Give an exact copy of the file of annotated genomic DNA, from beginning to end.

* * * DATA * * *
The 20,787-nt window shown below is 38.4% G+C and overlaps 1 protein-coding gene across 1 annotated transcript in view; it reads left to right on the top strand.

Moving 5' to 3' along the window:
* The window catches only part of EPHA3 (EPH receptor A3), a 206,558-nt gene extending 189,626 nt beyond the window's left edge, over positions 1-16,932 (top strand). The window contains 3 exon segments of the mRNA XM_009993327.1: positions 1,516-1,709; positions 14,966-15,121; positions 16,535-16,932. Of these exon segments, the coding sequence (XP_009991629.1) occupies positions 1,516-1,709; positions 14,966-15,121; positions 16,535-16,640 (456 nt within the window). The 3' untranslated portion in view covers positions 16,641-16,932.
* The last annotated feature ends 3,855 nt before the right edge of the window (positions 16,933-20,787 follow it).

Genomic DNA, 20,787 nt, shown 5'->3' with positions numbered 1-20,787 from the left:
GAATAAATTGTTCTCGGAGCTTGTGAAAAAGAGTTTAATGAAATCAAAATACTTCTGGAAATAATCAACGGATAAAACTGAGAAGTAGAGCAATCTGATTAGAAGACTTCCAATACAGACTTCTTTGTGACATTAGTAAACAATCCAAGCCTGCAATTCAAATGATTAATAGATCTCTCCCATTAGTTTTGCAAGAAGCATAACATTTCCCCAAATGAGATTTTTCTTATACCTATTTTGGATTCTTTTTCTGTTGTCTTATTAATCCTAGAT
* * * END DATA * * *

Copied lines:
The 20,787-nt window shown below is 38.4% G+C and overlaps 1 protein-coding gene across 1 annotated transcript in view; it reads left to right on the top strand.

Moving 5' to 3' along the window:
* The window catches only part of EPHA3 (EPH receptor A3), a 206,558-nt gene extending 189,626 nt beyond the window's left edge, over positions 1-16,932 (top strand). The window contains 3 exon segments of the mRNA XM_009993327.1: positions 1,516-1,709; positions 14,966-15,121; positions 16,535-16,932. Of these exon segments, the coding sequence (XP_009991629.1) occupies positions 1,516-1,709; positions 14,966-15,121; positions 16,535-16,640 (456 nt within the window). The 3' untranslated portion in view covers positions 16,641-16,932.
* The last annotated feature ends 3,855 nt before the right edge of the window (positions 16,933-20,787 follow it).

Genomic DNA, 20,787 nt, shown 5'->3' with positions numbered 1-20,787 from the left:
GAATAAATTGTTCTCGGAGCTTGTGAAAAAGAGTTTAATGAAATCAAAATACTTCTGGAAATAATCAACGGATAAAACTGAGAAGTAGAGCAATCTGATTAGAAGACTTCCAATACAGACTTCTTTGTGACATTAGTAAACAATCCAAGCCTGCAATTCAAATGATTAATAGATCTCTCCCATTAGTTTTGCAAGAAGCATAACATTTCCCCAAATGAGATTTTTCTTATACCTATTTTGGATTCTTTTTCTGTTGTCTTATTAATCCTAGAT